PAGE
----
“How are you doing?” I asked Paul-Lynn. “I know you loved him a great deal.”
“I’m holding up,” she nodded, mostly to herself, “all we found was blood in the snow; there was no flesh, fur, nor collar. We think one lured him, and the others came out of hiding, attacking from behind. I blame Jake for insisting he be allowed to run free, even though I understand that. Terry was big, as Jack Russells go, but he was no match for a pack of coyotes; they hunt together all the time, they follow a familiar pattern, a rhythm, Terry just thought he was having fun chasing one of them.” She hugged herself, even though the winter kitchen was warm. “Jake is out with a rifle right now, his atonement, I suppose, but he won’t find anything. They’ll howl and laugh at us through the windows tonight.”
When Paul-Lynn left, with fresh chocolate chip and walnut cookies for herself and Jake, to soften the inevitable evening anger, I set about cleaning the kitchen and thinking.
My father had been a reluctant and poor farmer, but a rich storyteller. “People talk about foxes being clever,” Dad had reminisced many times, “but they’re stupid compared to coyotes. Don’t ever underestimate a coyote.”
I hadn’t. When men, always men, went out of their way to chide me for walking my little dog on a leash (“Let him ruuunnn!”), I would curtly mention large predators, then angle cross-country so they couldn’t follow me with their cars. I never lost a dog to other animals.
A week after Terry’s death, I looked out the window to see Jake hiking up to my house with a huge Irish wolfhound. I quickly drained the dishwater, wiped my hands, and hurried outside. I’m very average in size, but when the wolfhound put his paws on my shoulders, the better to sniff the part in my hair, he towered above me. “Jake! When did you get him? What’s his name?”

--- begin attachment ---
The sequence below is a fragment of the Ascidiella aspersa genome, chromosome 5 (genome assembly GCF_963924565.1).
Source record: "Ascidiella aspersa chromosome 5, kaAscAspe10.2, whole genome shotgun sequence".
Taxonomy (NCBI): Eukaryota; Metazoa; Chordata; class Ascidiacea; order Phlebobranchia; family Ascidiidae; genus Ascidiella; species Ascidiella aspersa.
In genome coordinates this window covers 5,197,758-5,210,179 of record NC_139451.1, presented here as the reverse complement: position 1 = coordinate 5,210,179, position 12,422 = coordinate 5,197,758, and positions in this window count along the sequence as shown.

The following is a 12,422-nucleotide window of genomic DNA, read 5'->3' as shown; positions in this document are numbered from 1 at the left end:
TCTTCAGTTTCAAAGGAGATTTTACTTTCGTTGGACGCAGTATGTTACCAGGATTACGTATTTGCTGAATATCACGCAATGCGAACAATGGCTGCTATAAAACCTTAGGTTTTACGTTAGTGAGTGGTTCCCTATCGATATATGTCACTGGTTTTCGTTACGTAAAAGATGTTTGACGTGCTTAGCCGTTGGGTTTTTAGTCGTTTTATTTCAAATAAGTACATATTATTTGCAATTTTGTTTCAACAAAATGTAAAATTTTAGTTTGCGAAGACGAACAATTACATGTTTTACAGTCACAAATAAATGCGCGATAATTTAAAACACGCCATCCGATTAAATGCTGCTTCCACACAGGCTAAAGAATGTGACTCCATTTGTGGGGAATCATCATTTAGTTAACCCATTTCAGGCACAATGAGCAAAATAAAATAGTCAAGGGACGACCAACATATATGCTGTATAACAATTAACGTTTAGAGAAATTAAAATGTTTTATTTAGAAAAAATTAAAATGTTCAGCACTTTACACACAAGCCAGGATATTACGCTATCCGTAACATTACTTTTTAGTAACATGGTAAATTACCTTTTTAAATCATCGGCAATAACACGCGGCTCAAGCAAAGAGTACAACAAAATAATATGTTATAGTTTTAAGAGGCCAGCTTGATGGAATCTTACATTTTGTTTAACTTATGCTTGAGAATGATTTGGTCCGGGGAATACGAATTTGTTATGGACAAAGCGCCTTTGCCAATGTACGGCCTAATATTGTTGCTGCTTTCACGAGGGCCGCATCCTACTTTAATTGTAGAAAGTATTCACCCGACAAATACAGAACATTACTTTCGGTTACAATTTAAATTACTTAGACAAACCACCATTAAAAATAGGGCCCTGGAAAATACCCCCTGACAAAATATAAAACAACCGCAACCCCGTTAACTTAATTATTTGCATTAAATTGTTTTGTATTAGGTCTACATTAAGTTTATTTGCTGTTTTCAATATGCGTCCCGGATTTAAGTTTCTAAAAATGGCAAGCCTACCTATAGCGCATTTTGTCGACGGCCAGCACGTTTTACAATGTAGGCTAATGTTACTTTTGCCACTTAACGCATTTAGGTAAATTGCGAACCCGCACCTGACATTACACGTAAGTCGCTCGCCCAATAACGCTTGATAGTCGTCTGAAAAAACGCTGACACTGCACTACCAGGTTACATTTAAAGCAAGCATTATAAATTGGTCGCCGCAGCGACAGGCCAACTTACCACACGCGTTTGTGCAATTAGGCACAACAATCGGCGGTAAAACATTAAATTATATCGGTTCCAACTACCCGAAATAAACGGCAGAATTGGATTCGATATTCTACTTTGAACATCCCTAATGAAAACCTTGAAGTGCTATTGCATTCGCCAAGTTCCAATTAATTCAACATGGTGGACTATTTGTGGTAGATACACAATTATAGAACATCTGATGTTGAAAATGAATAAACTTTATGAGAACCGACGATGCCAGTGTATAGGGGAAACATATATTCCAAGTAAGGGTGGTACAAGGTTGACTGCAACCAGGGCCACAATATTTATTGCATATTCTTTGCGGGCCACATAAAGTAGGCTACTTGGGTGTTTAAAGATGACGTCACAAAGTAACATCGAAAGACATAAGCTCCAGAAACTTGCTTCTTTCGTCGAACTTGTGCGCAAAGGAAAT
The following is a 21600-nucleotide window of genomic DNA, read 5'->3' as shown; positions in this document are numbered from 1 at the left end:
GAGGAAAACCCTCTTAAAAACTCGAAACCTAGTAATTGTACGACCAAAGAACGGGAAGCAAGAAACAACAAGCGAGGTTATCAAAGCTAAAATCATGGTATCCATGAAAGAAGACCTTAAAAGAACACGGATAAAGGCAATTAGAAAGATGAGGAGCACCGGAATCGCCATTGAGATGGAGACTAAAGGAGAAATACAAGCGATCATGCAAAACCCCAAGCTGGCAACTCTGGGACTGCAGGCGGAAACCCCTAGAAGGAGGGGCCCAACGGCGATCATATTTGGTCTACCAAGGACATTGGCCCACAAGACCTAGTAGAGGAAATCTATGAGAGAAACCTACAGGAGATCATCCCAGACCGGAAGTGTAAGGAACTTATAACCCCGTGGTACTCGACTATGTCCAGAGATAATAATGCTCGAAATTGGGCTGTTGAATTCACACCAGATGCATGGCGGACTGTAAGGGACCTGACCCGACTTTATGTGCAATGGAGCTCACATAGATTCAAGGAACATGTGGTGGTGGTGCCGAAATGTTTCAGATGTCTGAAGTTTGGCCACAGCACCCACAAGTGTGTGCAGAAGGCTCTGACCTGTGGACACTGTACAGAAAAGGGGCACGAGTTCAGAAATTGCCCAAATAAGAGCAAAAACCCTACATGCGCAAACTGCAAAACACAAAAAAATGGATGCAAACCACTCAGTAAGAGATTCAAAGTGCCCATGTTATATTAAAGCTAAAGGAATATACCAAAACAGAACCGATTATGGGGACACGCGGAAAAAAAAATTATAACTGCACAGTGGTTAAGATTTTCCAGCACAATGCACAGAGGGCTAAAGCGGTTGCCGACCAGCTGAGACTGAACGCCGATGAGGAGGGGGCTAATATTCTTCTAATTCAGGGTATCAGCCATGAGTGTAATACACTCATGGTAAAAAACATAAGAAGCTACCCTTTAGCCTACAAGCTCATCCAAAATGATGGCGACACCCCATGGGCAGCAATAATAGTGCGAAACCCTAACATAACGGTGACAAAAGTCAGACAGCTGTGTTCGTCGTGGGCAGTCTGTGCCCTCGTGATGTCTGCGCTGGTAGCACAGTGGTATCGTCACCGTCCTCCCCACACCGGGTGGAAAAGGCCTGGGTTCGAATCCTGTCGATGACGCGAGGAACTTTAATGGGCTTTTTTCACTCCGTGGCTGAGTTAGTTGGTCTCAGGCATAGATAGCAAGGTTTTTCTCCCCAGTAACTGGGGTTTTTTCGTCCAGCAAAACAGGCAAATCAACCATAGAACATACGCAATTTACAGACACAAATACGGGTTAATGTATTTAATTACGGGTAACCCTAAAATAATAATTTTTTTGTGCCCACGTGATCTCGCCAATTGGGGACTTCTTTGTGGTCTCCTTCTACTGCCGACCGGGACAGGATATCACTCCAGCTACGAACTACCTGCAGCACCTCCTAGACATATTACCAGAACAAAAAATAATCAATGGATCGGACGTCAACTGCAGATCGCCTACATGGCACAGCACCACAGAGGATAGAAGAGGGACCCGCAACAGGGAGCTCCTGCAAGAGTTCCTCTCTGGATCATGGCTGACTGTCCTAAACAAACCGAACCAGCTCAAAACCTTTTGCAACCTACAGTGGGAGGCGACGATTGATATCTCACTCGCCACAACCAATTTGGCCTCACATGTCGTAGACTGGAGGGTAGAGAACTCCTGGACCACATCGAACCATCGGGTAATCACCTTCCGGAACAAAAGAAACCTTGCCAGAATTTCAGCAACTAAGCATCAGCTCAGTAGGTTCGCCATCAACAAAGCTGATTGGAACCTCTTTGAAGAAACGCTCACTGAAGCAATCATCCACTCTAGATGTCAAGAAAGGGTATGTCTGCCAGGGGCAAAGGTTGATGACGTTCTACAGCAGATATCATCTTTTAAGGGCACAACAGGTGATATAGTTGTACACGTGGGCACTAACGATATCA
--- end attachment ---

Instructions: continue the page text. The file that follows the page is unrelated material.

Jake was grinning so hard his face might split. “Frank, and three days ago; I had to drive a few hundred miles to pick him up. He’s papered but not a show dog, and he cost more than I wanted to spend, but I took him out hiking yesterday, and he got two of the bastards.”
“They went after something this big?”
“A novice revenges the rhythm. Yeah, I’m sure his size gave them pause, but they’re so used to winning using their little pattern, that shitty little rhythm they play, that they gave it a shot. And he’s hardly more than a puppy, a beginner, what would he know? They played right into my hands, the bastards. Frank’s a wolfhound; a sight hound; killing their kind is bred into him. Oh, they had their little trick set up with the right wind direction, all that, but he saw the two hiding in ambush as he ran between them. When they attacked, he whipped around. He crushed the female’s skull with one bite and then tore out the male’s throat.” Jake was nearly dancing with joy. “That other one took off like a sonofabitch.” Jake knew I’d worked with men for many years and cussing didn’t bother me.
“Will you do more of this?”
“Oh, yeah, we’re going to find their dens!”
“Um, Jake, a mother coyote will fight viciously for her pups. She won’t kill Frank, but she might hurt his eyes.”
“So, I’ll fill the den with lead before I send Frank in.” They walked away then, both males in high spirits; the new winners.
I sat down with a thump. I stretched out my legs. I didn’t really blame Jake, we were all a bunch of predators, after all, and predators kill any way they can; God’s will or something like that. The history of the world is a long tale of stronger things wiping out weaker things, and not caring at all.
Should we be better than that? The coyotes were here first.
This is a Chuck Wendig Friday Flash Fiction. He wanted us to use the phrase “a novice revenges the rhythm” somewhere in the story. All the dog talk got me thinking about dogs, and my mind wanted to stay there, so I tried to work it out.